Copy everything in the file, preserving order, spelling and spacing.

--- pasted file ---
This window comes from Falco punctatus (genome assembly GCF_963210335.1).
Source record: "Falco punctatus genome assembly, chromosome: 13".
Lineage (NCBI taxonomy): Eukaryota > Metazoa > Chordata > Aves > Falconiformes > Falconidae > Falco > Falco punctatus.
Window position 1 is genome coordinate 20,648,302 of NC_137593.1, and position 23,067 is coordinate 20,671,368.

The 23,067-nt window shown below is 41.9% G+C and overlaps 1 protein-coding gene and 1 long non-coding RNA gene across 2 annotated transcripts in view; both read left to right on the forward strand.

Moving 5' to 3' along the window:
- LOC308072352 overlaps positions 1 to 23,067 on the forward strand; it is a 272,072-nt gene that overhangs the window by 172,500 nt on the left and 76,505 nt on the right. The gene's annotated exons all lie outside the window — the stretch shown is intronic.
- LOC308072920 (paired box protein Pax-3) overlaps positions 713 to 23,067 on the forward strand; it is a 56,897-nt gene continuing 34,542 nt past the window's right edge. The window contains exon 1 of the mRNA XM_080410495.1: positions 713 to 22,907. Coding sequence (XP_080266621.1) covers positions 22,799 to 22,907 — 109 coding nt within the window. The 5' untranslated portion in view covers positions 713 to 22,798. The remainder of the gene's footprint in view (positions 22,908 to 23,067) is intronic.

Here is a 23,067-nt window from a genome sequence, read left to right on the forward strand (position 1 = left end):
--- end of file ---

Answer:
This window comes from Falco punctatus (genome assembly GCF_963210335.1).
Source record: "Falco punctatus genome assembly, chromosome: 13".
Lineage (NCBI taxonomy): Eukaryota > Metazoa > Chordata > Aves > Falconiformes > Falconidae > Falco > Falco punctatus.
Window position 1 is genome coordinate 20,648,302 of NC_137593.1, and position 23,067 is coordinate 20,671,368.

The 23,067-nt window shown below is 41.9% G+C and overlaps 1 protein-coding gene and 1 long non-coding RNA gene across 2 annotated transcripts in view; both read left to right on the forward strand.

Moving 5' to 3' along the window:
- LOC308072352 overlaps positions 1 to 23,067 on the forward strand; it is a 272,072-nt gene that overhangs the window by 172,500 nt on the left and 76,505 nt on the right. The gene's annotated exons all lie outside the window — the stretch shown is intronic.
- LOC308072920 (paired box protein Pax-3) overlaps positions 713 to 23,067 on the forward strand; it is a 56,897-nt gene continuing 34,542 nt past the window's right edge. The window contains exon 1 of the mRNA XM_080410495.1: positions 713 to 22,907. Coding sequence (XP_080266621.1) covers positions 22,799 to 22,907 — 109 coding nt within the window. The 5' untranslated portion in view covers positions 713 to 22,798. The remainder of the gene's footprint in view (positions 22,908 to 23,067) is intronic.

Here is a 23,067-nt window from a genome sequence, read left to right on the forward strand (position 1 = left end):